Asparagus

Baby Spinach, Wild Rice, Broad Bean, Grilled Asparagus & Courgette Salad with Crispy Onions

Finally for this week, another really delicious salad and a meal in itself. I am back to grilling veg again and although I know that grilling courgettes maybe a bit laborious, I cannot think of a vegetable which is more elevated by this simple process. The rather tasteless courgette absorbs the smoky flavours of the grill and is transformed into something quite exceptional.

The crispy onions are another favourite of mine and are such a marvellous addition to so many dishes. You can make up a batch and they will keep crispy for up to a week in an air-tight container. The oil, which you can re-use each time you make a batch, also serves as a delicious dressing and gets more intense the more times you re-use it.

I love adding a couple of handfuls of shelled broad beans to my salads. Their pale green colour so quintessentially says “spring” so get them whilst you can because along with the asparagus, they will be finishing soon.

I love the chewy texture and nutty taste of Wild Rice and it is super good for you too. It is a little hard to get hold of so stock up on it when you see it because it is one of my salad ingredient staples.

Crispy Onions

Crispy Fried Onions

Thinly slice a few large onions. Cut off the top end of the onion and peel the rest of it. Slice as thin as possible. A Mandolin is really good for this or you can use a food processor. Place a saucepan on a high heat and add about an inch of vegetable oil. You don’t want to use too much oil as the more intense the flavour the better. Heat the oil to 180⁰C using a thermometer. Add the onions slowly and deep fry until light golden brown. Be careful not to burn, stirring regularly, especially in the corners where the onions will cook most quickly. Remove with a slotted spoon, straight into a colander lined with kitchen paper over a bowl. Break up any clumps and leave to crisp up. Season lightly with salt. When cool pour the oil into a bottle for further use.

Courgette, Asparagus & Broad Bean Salad

Baby Spinach, Wild Rice, Broad Bean, Grilled Asparagus & Courgette Salad with Crispy Onions

Serves 2 as a main

A Couple of handfuls of baby spinch (washed)

200g broad beans

1 bunch asparagus

50g Wild Rice (try Tilda)

2 courgettes

Crispy fried onions (see above)

Olive oil

Sea salt

First put your rice in a saucepan with plenty of cold water and a good pinch of salt. Boil gently for about 20 minutes until pleasantly chewey to eat. Drain. Meanwhile put another pan of water on the boil. Snap amy woody end off the asparagus and drissel with a little olive oil and sea salt. Slice the cougette into flat ribbons. A mandolin is brilliant for this, otherwise use a sharp knife. The slices should be about the thickness of a £1. Heat your grill or light you BBQ. Once the water is boiling add the shelled broad bean and boil for about 2 minutes. Drain and immediately refresh in cold water. Whilst you are grilling the courgettes and the asparagus, slip the broad beans out of their skins. Put the drained rice in a large bowl and add a tablespoon of the onion oil and a large pinch of salt. Taste it and notice how the flavour has come alive. Add the spinach and broad beans and gently mix. Tip onto plates and pile the courgettes and the asparagus (cut into 3cm lenghths) on top and finish with some crispy onions.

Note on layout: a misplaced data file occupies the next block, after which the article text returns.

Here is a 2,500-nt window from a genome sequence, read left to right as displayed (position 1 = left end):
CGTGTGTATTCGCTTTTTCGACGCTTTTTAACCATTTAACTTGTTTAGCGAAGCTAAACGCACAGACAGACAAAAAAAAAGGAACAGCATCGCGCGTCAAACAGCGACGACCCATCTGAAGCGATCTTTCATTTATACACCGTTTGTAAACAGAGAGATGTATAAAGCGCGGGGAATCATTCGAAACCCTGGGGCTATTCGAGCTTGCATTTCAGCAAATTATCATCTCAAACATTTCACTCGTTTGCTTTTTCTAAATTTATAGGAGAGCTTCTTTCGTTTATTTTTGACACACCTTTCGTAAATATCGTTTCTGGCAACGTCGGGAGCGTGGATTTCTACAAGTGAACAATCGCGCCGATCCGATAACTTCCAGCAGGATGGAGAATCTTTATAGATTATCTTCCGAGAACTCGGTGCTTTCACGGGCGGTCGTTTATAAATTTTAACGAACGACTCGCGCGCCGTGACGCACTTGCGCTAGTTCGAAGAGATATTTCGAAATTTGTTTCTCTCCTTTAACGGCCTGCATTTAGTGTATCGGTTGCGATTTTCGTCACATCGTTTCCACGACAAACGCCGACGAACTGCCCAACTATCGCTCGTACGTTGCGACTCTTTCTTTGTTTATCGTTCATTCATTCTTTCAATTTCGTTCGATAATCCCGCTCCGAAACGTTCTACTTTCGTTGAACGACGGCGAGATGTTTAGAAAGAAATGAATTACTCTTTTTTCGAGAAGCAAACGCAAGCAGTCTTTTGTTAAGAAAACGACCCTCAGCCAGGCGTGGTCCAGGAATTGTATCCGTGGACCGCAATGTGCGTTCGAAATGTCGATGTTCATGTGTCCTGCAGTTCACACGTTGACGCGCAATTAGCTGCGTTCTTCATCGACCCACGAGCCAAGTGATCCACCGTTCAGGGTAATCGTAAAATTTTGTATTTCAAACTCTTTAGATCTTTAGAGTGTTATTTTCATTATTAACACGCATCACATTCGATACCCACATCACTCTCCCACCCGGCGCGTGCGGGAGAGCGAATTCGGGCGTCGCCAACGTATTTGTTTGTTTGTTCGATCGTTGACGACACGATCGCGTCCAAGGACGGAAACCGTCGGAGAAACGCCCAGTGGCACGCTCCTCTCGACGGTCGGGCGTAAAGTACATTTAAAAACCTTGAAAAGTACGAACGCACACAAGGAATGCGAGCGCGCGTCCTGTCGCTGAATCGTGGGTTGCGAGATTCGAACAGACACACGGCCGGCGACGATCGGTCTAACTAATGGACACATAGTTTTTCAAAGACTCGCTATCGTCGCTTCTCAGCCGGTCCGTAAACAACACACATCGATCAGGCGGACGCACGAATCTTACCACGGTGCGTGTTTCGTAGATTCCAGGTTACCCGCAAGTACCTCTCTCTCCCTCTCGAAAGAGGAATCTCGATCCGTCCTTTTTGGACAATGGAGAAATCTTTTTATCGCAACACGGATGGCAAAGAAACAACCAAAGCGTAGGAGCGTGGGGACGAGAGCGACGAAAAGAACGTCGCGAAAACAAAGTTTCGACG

Asparagus

Grilled asparagus & baby gem salad with feta & mint

I couldn’t wait to get started with a Grilled Asparagus & Baby Gem Salad with Feta & Mint. Grilling your veg keeps them lovely and crisp whilst adding a delicious hint of smoke. This is a great salad to make if you are having a BBQ at the weekend, as it is so quick and easy, especially if you already have the BBQ lit. Mint is everywhere at the moment. One of the first signs of summer in my garden is when the mint reappears from nowhere, green and lush.

Herbs_mint

If you don’t have any in your garden, be sure to add some to your Riverford order. Like all my recipes you can easily adapt the ingredients and this super salad would have worked just as well with grilled courgettes or even whole spring onions. It occurred to me that a few delicious broad beans would have been lovely scatted on top as well. If you are looking for a good olive oil for this recipe, I would like to recommend Riverford’s Italian Extra Virgin at £5.95 for 500ml. I like the one from Giancarlo in Puglia best – it has a lovely peppery taste.

grilled asparagus_baby gem salad with feta and mint

Serves 2 as a main or 4 as a side

Bunch of Asparagus

One or two Baby Gem Lettuces (depending on size)

100g Feta

½ a Lemon

Extra Virgin Olive Oil

Sea Salt

Few Sprigs of Fresh Mint

 Snap any woody ends off your asparagus and drizzle with good olive oil and sprinkle with a little salt. Trim the very end off the baby gem lettuce and then cut in half lengthways through the root, taking car to keep it in tack. Cut each half into three wedges. Again drizzle with good olive oil and sprinkle lightly with salt. Heat your griddle or BBQ until smoking. Lay the flat sides of the lettuces on the grill, turning as soon as they have a clear char mark. Do the same with the asparagus making sure they are just cooked through. (It is imperative that your asparagus is very fresh.) Make a dressing with the juice of half a lemon, whisked up with a good pinch of salt and some extra virgin olive oil. Arrange the baby gem and asparagus on a plate and crumble over some feta. Roll up your mint leaves and finely slice to create a chiffonade. Sprinkle over the top and drizzle on your lemon dressing.